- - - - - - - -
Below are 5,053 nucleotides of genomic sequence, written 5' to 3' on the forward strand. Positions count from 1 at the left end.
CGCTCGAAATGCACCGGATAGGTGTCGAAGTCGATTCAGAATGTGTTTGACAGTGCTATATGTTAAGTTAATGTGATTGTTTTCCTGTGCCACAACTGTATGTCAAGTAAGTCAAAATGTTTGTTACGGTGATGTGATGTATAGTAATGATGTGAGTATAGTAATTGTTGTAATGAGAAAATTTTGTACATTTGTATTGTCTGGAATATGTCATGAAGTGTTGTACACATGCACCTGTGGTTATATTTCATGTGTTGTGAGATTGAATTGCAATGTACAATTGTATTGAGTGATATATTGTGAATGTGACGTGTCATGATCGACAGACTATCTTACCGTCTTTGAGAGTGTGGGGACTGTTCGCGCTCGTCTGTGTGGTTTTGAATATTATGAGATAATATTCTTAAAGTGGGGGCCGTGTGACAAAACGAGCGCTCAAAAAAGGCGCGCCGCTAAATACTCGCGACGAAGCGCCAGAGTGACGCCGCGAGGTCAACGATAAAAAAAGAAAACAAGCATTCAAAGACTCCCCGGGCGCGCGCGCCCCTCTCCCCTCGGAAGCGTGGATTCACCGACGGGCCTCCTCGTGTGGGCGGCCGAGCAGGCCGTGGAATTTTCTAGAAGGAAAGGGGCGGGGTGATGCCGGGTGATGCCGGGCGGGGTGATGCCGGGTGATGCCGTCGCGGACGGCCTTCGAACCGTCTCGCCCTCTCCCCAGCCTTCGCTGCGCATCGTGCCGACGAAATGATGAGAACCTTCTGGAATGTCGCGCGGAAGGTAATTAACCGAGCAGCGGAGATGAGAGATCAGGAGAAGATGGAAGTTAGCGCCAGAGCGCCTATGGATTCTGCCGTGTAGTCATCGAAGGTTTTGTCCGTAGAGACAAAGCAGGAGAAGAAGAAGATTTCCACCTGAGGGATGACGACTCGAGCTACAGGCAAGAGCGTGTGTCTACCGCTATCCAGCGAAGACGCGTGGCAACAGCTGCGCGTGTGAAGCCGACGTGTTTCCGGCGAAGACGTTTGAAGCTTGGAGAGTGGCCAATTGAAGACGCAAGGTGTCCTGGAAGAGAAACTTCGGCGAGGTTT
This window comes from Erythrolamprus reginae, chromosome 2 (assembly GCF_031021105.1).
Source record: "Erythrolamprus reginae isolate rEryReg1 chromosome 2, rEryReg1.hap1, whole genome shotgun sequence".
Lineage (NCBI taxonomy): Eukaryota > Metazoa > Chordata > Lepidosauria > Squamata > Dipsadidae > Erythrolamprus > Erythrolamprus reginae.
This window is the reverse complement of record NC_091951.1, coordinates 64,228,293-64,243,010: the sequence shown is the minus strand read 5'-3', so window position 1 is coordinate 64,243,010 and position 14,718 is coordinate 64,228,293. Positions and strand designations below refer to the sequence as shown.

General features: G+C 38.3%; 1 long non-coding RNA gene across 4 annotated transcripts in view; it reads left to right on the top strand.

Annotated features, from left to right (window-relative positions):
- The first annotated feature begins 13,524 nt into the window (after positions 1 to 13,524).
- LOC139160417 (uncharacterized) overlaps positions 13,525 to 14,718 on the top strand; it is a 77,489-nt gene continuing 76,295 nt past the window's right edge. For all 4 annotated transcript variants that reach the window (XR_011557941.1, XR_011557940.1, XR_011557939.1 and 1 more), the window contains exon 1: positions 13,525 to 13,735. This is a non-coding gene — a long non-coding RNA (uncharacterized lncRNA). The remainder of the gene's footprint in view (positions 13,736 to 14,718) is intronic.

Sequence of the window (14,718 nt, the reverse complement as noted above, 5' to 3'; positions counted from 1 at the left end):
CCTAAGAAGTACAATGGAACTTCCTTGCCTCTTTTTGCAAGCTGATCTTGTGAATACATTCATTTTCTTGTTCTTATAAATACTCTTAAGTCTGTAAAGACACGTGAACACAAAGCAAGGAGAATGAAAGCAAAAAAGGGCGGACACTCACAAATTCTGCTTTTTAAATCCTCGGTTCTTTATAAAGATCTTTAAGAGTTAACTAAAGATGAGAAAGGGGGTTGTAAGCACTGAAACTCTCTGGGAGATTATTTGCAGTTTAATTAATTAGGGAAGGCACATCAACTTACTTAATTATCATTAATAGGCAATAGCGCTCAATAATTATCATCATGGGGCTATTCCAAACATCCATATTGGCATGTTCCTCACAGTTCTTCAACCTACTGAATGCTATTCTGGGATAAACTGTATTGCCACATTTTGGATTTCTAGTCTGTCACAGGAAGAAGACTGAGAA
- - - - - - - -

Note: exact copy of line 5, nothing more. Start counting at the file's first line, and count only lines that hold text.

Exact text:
Lineage (NCBI taxonomy): Eukaryota > Metazoa > Chordata > Lepidosauria > Squamata > Dipsadidae > Erythrolamprus > Erythrolamprus reginae.